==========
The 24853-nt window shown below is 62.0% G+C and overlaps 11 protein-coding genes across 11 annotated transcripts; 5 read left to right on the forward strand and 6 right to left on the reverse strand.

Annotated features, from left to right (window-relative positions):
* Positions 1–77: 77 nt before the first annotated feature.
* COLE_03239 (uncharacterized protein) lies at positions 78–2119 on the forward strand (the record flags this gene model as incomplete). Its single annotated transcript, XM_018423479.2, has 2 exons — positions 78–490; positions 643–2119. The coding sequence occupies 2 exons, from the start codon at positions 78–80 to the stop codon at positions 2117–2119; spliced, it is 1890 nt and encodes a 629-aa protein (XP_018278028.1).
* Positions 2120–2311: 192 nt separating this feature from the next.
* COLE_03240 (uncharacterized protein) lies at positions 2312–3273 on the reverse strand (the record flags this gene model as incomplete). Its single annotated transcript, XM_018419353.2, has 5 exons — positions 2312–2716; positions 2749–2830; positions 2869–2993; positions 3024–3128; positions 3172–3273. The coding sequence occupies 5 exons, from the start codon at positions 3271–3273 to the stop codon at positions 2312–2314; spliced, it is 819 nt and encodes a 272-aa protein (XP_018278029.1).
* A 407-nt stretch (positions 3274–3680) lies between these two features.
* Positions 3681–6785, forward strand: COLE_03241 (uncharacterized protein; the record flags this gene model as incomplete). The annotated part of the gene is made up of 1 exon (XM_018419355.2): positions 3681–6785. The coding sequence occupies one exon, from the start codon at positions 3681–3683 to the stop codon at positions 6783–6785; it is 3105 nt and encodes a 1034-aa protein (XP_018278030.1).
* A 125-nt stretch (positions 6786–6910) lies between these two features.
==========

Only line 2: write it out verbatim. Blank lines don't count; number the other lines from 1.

Annotated features, from left to right (window-relative positions):